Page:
Archive | June, 2014

The alcohol calorie catastrophe

19 Jun

A single drinking occasion can lead to a multiple calorie catastrophe that can really undermine attempts at weight loss or healthy lifestyles. So even if health or other risks aren’t a concern for someone, its hard not respect the extra calorie count that alcohol can ramp up. But its not simply the calories in drinks themselves to be aware of…calories

First off, the calories in alcohol itself – an average UK drinker may consume 10% of their total calorie intake through alcohol alone. Per gram, alcohol has nearly the same calorie content as fat (7 calories per gram for alcohol and 9 per gram for fat).

And its not just beer that’s calorie loaded – a large glass of wine can have as many calories as a pint of lager. That’s around 180 calories, significantly more than a  packet of crisps (130 kcal in a 28g bag). So whilst someone on a diet would presumably never consider three bags of crisps in one go, three glasses of wine on a weekend occasion might not get a second thought.

There’s then there’s the possibility of a drink induced food binge. Alcohol is thought to interfere with the brain in way that can lead to hunger cravings, despite the body not needing more food. It is also thought that alcohol reduces the amount of fat the body burns for energy.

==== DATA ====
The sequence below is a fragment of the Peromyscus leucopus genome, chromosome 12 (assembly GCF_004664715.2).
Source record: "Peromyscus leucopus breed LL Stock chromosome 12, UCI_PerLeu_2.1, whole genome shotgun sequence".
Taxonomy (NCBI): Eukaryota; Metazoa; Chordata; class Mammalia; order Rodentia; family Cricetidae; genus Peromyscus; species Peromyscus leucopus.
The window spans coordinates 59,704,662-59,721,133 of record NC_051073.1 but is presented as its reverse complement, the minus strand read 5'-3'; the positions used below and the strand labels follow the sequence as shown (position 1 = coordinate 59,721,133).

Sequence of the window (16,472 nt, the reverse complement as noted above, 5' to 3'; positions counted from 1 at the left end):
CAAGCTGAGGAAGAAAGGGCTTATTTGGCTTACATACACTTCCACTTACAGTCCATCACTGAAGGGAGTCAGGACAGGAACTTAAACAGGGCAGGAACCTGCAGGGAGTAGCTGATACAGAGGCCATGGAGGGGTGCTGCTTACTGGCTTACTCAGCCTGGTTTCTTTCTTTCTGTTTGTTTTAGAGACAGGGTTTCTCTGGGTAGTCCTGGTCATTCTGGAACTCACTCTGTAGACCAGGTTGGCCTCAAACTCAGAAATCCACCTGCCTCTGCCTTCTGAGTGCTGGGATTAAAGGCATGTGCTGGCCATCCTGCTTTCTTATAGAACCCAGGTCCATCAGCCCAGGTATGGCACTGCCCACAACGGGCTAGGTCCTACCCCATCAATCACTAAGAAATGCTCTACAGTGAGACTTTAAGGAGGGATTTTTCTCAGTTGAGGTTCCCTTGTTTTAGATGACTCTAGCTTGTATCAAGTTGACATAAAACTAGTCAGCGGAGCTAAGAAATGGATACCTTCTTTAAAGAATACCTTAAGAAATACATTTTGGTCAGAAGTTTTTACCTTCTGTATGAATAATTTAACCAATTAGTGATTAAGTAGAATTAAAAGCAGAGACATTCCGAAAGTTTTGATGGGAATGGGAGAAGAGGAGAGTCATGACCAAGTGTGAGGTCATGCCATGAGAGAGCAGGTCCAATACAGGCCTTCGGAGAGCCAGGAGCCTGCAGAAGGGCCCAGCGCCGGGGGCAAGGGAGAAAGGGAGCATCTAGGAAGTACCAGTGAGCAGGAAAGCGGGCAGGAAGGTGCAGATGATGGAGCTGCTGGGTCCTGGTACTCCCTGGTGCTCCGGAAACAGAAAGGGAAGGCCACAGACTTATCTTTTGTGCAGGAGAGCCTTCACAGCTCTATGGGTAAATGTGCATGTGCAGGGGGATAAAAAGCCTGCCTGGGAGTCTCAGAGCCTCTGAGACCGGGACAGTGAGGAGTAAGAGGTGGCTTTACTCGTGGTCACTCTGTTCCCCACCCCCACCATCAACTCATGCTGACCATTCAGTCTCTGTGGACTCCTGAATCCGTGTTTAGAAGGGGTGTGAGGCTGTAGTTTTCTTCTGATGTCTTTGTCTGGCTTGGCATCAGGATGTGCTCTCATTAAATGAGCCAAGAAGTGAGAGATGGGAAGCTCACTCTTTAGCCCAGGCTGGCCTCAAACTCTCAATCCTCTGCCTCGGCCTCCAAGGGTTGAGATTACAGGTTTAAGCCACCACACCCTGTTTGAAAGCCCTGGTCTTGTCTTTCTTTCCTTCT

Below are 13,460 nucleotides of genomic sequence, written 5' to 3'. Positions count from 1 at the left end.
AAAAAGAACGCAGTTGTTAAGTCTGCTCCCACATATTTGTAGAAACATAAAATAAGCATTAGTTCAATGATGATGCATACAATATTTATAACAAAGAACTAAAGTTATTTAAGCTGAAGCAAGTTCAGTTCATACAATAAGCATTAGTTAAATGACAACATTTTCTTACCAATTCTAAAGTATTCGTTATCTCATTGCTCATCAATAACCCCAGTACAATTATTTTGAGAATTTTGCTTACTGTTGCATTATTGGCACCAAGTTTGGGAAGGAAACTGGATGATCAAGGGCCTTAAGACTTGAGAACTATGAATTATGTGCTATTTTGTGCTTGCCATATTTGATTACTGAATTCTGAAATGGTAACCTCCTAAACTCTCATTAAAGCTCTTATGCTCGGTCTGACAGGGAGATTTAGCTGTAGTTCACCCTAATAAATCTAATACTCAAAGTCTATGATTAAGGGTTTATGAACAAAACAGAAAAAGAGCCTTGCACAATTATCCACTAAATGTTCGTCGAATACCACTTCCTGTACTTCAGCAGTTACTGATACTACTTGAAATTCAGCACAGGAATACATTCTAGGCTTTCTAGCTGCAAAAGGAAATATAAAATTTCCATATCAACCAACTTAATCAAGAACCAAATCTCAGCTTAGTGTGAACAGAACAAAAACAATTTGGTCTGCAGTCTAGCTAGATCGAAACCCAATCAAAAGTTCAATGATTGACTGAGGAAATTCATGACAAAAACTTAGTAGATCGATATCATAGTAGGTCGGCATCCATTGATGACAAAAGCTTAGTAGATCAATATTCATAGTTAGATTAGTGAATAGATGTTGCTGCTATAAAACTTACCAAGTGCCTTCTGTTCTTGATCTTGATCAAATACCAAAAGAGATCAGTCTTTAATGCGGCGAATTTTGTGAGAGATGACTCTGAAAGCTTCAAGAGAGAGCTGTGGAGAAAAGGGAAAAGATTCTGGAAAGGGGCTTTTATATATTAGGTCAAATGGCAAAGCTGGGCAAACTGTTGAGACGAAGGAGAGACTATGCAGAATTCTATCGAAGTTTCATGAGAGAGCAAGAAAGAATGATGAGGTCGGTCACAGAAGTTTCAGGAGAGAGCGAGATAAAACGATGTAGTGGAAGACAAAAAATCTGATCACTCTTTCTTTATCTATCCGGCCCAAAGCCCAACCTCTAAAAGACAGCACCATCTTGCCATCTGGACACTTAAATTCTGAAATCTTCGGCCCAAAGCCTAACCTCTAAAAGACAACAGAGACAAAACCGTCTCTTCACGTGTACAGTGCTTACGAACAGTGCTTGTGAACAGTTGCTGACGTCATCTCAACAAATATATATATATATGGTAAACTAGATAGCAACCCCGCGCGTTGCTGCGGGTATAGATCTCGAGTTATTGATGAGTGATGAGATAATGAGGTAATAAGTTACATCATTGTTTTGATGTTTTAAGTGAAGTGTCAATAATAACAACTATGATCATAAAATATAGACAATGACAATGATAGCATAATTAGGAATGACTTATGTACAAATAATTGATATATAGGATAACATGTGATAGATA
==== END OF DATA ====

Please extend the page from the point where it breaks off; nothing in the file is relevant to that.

The final nail in the great calorie catastrophe is what might follow the next day – a recent study said drinking more than three large glasses of wine can push people to consume up to 6,300 extra calories in the following 24 hours. The survey found that around half of people consuming over 9 units consumed an extra 2,051 calories the next day on top of their usual diet. In addition, many stayed in bed, watching TV and using social media while hungover – instead of doing anything active.

Of course the additional downside is that alcohol calories are empty calories – there is not real nutritional value. So no, cider does not count towards your five a day!

Adding it all up…

So the alcohol calorie catastrophe can be a quadruple whammy of:

  • The calories in the drink itself
  • The extra calories consumed due to alcohol induced hunger (or perhaps loss of self-control!)
  • Alcohol reducing the amount of fat the body burns for energy
  • The extra calories consumed or not burned the following day

So it’s not surprising that many people might be more motivated to cut back on the drinks for reducing calories above reducing longer term health risks. This might be especially true for younger people, where more immediate issues like appearance or saving money might have stronger appeal.

One concern sometimes raised is young people aware of alcohol’s high calorie content opting to skip meals to compensate. Certainly a worrying issue and unfortunately sometimes there is little parents or professionals can do to prevent young people taking such risks. But adopting motivational brief intervention approaches, supporting and encouraging a person to reflect on the pros and cons of any risky behaviour can help.

But generally, cutting back on alcohol consumption for reducing calories can still bring many other benefits. When it comes to changes in drinking, it’s often a world of vicious -or virtuous – cycles.